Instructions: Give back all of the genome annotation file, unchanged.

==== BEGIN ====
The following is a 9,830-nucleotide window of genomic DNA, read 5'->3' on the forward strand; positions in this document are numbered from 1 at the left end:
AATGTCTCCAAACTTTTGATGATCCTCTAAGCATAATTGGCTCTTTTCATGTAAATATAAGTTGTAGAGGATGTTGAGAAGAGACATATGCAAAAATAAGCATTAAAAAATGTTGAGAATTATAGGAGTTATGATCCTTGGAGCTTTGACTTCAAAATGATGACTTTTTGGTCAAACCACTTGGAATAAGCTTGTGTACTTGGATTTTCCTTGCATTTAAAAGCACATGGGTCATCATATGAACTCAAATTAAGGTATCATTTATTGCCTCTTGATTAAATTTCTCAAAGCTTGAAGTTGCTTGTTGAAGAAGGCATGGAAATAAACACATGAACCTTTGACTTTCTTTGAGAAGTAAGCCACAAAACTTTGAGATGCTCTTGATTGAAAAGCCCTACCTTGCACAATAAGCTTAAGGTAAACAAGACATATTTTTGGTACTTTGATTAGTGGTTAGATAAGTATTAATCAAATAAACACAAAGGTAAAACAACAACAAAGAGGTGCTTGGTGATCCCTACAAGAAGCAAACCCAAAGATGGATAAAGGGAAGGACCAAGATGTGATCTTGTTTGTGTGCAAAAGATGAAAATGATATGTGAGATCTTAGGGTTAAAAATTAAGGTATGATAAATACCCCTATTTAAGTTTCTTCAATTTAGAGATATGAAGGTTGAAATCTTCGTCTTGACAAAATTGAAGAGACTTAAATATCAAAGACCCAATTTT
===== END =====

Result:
The following is a 9,830-nucleotide window of genomic DNA, read 5'->3' on the forward strand; positions in this document are numbered from 1 at the left end:
AATGTCTCCAAACTTTTGATGATCCTCTAAGCATAATTGGCTCTTTTCATGTAAATATAAGTTGTAGAGGATGTTGAGAAGAGACATATGCAAAAATAAGCATTAAAAAATGTTGAGAATTATAGGAGTTATGATCCTTGGAGCTTTGACTTCAAAATGATGACTTTTTGGTCAAACCACTTGGAATAAGCTTGTGTACTTGGATTTTCCTTGCATTTAAAAGCACATGGGTCATCATATGAACTCAAATTAAGGTATCATTTATTGCCTCTTGATTAAATTTCTCAAAGCTTGAAGTTGCTTGTTGAAGAAGGCATGGAAATAAACACATGAACCTTTGACTTTCTTTGAGAAGTAAGCCACAAAACTTTGAGATGCTCTTGATTGAAAAGCCCTACCTTGCACAATAAGCTTAAGGTAAACAAGACATATTTTTGGTACTTTGATTAGTGGTTAGATAAGTATTAATCAAATAAACACAAAGGTAAAACAACAACAAAGAGGTGCTTGGTGATCCCTACAAGAAGCAAACCCAAAGATGGATAAAGGGAAGGACCAAGATGTGATCTTGTTTGTGTGCAAAAGATGAAAATGATATGTGAGATCTTAGGGTTAAAAATTAAGGTATGATAAATACCCCTATTTAAGTTTCTTCAATTTAGAGATATGAAGGTTGAAATCTTCGTCTTGACAAAATTGAAGAGACTTAAATATCAAAGACCCAATTTT